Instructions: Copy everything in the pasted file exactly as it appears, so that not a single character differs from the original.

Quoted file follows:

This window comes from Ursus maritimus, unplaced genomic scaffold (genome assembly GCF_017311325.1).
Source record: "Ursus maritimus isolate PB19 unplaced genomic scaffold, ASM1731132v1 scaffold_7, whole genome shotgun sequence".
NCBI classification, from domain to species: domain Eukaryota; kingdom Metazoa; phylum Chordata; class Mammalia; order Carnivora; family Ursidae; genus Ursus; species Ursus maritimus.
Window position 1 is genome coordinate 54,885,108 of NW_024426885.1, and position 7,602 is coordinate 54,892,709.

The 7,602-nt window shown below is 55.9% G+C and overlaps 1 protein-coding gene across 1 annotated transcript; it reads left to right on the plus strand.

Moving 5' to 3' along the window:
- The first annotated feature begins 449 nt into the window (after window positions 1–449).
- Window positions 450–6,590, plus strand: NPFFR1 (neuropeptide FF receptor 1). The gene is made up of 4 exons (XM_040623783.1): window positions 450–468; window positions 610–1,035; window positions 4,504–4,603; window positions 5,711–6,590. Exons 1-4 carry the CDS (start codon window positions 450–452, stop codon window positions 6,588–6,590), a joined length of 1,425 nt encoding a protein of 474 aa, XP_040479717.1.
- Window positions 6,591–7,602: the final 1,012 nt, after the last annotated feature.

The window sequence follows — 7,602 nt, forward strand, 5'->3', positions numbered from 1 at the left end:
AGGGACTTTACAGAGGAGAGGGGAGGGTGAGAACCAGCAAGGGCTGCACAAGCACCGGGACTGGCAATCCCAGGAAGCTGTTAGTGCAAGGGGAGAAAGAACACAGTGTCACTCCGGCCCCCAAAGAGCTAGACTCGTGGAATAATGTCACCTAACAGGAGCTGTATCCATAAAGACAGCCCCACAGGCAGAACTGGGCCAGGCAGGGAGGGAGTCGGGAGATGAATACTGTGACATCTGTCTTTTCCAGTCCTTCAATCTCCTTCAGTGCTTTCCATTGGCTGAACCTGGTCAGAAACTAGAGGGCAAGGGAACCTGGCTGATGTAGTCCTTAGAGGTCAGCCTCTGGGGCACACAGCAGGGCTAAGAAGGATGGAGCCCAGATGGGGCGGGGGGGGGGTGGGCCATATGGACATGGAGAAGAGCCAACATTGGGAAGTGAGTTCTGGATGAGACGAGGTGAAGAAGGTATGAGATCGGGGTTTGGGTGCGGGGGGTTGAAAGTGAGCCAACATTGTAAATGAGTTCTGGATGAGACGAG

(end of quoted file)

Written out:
This window comes from Ursus maritimus, unplaced genomic scaffold (genome assembly GCF_017311325.1).
Source record: "Ursus maritimus isolate PB19 unplaced genomic scaffold, ASM1731132v1 scaffold_7, whole genome shotgun sequence".
NCBI classification, from domain to species: domain Eukaryota; kingdom Metazoa; phylum Chordata; class Mammalia; order Carnivora; family Ursidae; genus Ursus; species Ursus maritimus.
Window position 1 is genome coordinate 54,885,108 of NW_024426885.1, and position 7,602 is coordinate 54,892,709.

The 7,602-nt window shown below is 55.9% G+C and overlaps 1 protein-coding gene across 1 annotated transcript; it reads left to right on the plus strand.

Moving 5' to 3' along the window:
- The first annotated feature begins 449 nt into the window (after window positions 1–449).
- Window positions 450–6,590, plus strand: NPFFR1 (neuropeptide FF receptor 1). The gene is made up of 4 exons (XM_040623783.1): window positions 450–468; window positions 610–1,035; window positions 4,504–4,603; window positions 5,711–6,590. Exons 1-4 carry the CDS (start codon window positions 450–452, stop codon window positions 6,588–6,590), a joined length of 1,425 nt encoding a protein of 474 aa, XP_040479717.1.
- Window positions 6,591–7,602: the final 1,012 nt, after the last annotated feature.

The window sequence follows — 7,602 nt, forward strand, 5'->3', positions numbered from 1 at the left end:
AGGGACTTTACAGAGGAGAGGGGAGGGTGAGAACCAGCAAGGGCTGCACAAGCACCGGGACTGGCAATCCCAGGAAGCTGTTAGTGCAAGGGGAGAAAGAACACAGTGTCACTCCGGCCCCCAAAGAGCTAGACTCGTGGAATAATGTCACCTAACAGGAGCTGTATCCATAAAGACAGCCCCACAGGCAGAACTGGGCCAGGCAGGGAGGGAGTCGGGAGATGAATACTGTGACATCTGTCTTTTCCAGTCCTTCAATCTCCTTCAGTGCTTTCCATTGGCTGAACCTGGTCAGAAACTAGAGGGCAAGGGAACCTGGCTGATGTAGTCCTTAGAGGTCAGCCTCTGGGGCACACAGCAGGGCTAAGAAGGATGGAGCCCAGATGGGGCGGGGGGGGGGTGGGCCATATGGACATGGAGAAGAGCCAACATTGGGAAGTGAGTTCTGGATGAGACGAGGTGAAGAAGGTATGAGATCGGGGTTTGGGTGCGGGGGGTTGAAAGTGAGCCAACATTGTAAATGAGTTCTGGATGAGACGAG